He earned an associate degree as a professional pilot from the Community College of Beaver County near Pittsburgh in 1992 and completed his bachelor’s in aviation and airway management and operations from Wilmington University in 1994.
In 1997, he became a captain and instructor for Comair. In May 2001, he shifted to Spirit Airlines as a pilot and first officer and thought he’d stay there through the rest of his career.
9/11 changed that, and the airline industry. Though Sprague says the attacks did not cause him to fear for his personal safety, they did set off a wave of consolidation in the industry that made him reconsider his career.
After earning an IT master’s certificate from the Computer Career Institute at Johns Hopkins University, Sprague stopped flying and began his career in airport management with the Metropolitan Washington Airports Authority.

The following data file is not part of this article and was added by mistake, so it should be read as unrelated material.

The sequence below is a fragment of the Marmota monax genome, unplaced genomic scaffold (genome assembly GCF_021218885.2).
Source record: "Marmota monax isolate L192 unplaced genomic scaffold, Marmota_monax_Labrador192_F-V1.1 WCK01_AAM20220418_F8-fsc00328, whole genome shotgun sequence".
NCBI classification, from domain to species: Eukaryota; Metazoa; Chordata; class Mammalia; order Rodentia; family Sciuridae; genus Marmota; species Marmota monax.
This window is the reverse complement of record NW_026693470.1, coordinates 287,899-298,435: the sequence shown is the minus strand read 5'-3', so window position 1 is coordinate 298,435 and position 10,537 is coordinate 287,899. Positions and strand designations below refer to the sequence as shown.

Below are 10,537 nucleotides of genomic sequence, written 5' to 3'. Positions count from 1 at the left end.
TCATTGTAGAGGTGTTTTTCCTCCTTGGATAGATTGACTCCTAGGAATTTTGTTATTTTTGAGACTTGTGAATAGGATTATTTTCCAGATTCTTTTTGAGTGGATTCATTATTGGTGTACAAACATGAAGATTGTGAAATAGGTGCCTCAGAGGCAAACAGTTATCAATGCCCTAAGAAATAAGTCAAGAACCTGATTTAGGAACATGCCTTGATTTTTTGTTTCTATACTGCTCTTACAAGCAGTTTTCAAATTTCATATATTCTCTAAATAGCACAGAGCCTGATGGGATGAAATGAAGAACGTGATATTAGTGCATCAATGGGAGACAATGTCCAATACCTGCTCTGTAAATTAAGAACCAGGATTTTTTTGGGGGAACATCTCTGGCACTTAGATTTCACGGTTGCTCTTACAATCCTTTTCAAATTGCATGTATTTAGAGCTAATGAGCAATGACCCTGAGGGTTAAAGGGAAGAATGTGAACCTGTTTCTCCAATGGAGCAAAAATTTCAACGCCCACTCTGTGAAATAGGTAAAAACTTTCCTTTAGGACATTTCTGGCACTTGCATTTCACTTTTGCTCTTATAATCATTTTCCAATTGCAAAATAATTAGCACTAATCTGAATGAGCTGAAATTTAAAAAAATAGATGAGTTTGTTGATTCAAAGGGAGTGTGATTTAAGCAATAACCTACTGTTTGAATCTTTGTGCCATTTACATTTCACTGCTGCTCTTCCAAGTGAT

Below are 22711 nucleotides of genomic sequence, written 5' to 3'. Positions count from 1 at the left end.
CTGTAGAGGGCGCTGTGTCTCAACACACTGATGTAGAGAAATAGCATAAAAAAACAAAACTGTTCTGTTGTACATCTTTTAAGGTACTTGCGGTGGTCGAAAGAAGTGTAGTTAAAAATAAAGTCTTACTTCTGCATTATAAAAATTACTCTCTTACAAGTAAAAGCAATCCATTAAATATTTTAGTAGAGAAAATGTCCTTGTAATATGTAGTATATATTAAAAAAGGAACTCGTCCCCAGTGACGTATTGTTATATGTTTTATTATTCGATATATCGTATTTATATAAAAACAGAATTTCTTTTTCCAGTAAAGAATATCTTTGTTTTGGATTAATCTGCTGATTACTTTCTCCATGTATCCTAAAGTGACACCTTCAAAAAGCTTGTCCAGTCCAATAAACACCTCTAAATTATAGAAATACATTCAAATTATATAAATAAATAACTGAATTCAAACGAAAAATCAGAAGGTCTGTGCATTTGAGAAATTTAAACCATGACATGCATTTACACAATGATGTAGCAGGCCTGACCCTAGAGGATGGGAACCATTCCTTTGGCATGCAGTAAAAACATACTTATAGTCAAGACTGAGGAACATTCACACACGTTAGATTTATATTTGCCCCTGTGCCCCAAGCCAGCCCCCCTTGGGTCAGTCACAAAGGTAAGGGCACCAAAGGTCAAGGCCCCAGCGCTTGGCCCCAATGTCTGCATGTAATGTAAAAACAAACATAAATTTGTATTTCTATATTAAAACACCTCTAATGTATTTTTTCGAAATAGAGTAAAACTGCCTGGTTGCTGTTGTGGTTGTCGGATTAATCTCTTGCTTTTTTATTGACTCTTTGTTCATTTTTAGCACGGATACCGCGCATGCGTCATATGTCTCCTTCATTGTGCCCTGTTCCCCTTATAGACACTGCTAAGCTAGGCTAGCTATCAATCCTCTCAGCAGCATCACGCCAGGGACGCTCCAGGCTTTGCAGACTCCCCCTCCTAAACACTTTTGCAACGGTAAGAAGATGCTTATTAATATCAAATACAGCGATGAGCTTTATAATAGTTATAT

His piloting experience has served him well in his airport management roles, he adds. For instance, he knows how much room pilots need as they taxi aircraft around airport construction and where to position construction lighting so it doesn’t impact pilots’ vision when landing.
While his desire to escape Mid-Atlantic winters behind was a reason he left the Washington, D.C., area, Sprague adds guiding upgrades and expansion at PIE has been rewarding.
“My decision to leave the cockpit was an industry-related—difficult but rational,” Sprague says. “I’ve been in aviation from piloting to airports for more than 20 years. It’s a cosine curve—it changes and it doesn’t change.”
Photo Credit: Lisa Presnail
View this feature in the Blueprint Vol. I 2022 Edition here.